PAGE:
My husband, Steve Schmeck, and I moved to the backwoods of the Upper Peninsula (Michigan) in 1978. We designed and built a cabin, then our house (underground), created our homestead. As we learned we wanted to share with others, many who were embarked on the same type of adventure. Steve wrote our first article in 1981 for "Backyard Poultry" (one of "Countryside Magazine"'s other publications at that time) about the earth bermed, sod roofed chicken coop we had built. As life went on I wrote more articles. I went on to write for Countryside for almost 30 years. We got a lot of mail and a lot of questions and I realized we were often answering the same questions over and over. So why not put it all together, our first twenty years on the homestead, and write a book? And we wanted to do it ourselves, be our own publisher. It couldn't be that hard could it? (Well, actually, yes, it was...). This was before eBooks and Smashwords and POD. Well, that was quite an adventure in itself! But the book happened, "Homesteading Adventures, a Guide for Doers and Dreamers", mostly practical, somewhat creative. It was well received, sold well, and we did several printings. I went on to write four more books, three fiction, a small one on gardening ("Frost Dancing"). After many years I really wanted to make corrections and editing changes to "Homesteading Adventures" but at the price of regular offset print run that wasn't an option. Then Steve got into writing again with with his "How to Make a Treadle Lathe", publishing it as a very early eBook (as well as a printed-on-our-printer print book). (We also did a great deal of writing on our website.) But we still didn't consider redoing our older books. The technology just wasn't there yet. Then the eBook "revolution" and Smashwords opened doors. Suddenly I could imagine making those changes! But first Steve (who is the tech person of our team) redid his Lathe book (which had a good following), Then my smaller books, "Frost Dancing" and "Moving with the Music" (hurray, I finally got to rewrite this novella that I so loved!). Finally, I edited and made the changes I wanted to make to my original "Homesteading Adventures"; Steve did the magic (OK, work) on turning it into the file it needed to be to be sent to Smashwords and become the new eBook edition. That was my most recent book project. What a lot has changed in these almost twenty years since that original off-set print edition. Now I'm working on our subsequent twenty years!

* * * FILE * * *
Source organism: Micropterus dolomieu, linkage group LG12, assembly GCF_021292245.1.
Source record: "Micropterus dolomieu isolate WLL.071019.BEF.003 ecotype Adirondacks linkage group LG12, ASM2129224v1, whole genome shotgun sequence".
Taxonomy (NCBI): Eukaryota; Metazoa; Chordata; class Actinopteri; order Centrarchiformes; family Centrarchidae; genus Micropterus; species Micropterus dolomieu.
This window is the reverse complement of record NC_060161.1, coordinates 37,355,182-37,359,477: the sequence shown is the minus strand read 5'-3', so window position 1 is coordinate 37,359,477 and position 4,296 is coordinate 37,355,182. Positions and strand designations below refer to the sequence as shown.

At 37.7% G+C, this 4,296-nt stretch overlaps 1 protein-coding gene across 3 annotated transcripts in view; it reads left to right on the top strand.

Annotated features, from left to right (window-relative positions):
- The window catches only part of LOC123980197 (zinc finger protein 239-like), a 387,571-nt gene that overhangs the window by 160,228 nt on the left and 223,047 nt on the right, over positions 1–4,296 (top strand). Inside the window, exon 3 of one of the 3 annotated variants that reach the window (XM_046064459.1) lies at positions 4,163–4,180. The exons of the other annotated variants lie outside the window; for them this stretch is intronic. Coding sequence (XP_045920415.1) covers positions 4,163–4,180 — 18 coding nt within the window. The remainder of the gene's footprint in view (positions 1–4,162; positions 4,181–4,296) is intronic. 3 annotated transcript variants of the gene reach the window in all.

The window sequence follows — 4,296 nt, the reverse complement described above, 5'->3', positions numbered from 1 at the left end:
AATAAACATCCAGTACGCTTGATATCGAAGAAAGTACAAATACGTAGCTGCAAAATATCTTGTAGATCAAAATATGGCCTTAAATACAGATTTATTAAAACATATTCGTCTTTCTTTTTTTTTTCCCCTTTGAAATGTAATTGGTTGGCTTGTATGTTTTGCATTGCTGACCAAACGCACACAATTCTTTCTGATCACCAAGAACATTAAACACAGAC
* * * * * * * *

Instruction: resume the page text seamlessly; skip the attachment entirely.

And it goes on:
What motivated you to become an indie author?
The desire to share. When I first wrote "Homesteading Adventures" it was to share what we had learned thus far with others wanting the same or something similar. To help them as so many had helped us. There was a "regular" publisher interested in the book but they wanted to turn it into a "light" read for those just slightly interested. More fluff, less substance. And they weren't interested in printing on 100% recycled paper which was important to me. So I decided to publish it myself. Self-publishing was just getting popular and the "how to" books made it sound pretty easy (it wasn't). But we were, and are, "do-it-yourselfers" by nature so it actually fit us better anyway to become our own publisher. Self publishing wasn't as well thought of back then as it is now but that didn't matter. I helped start a group of independent publishers and we helped each other. It was a great learning experience and I'm not sorry we did it. But I sure do appreciate the options and technology available nowdays!! I like being an indie author. It's a great and interesting community to be a part of. It suits me.
What is the greatest joy of writing for you?
The feeling of flying when the thoughts and words are streaming in and you know you're on the right path. After that comes the editing... But when it gets to the point when I feel I have something worthwhile to share, then the work is worth it and it is a joy.
What are you working on next?
Growing Fruit the ManyTracks Way -- tips and information from the many years of learning and growing fruit on our homestead in the northern midwest. This isn't a general how-to on all fruits but personal experience with the fruits I grow, including the very important strawberry and blueberry cages!
What inspires you to get out of bed each day?
Life, fun projects, cats, sun, ideas, the fire going in the woodstove on a cold morning (which means Steve got up earlier and got it going).
When you're not writing, how do you spend your time?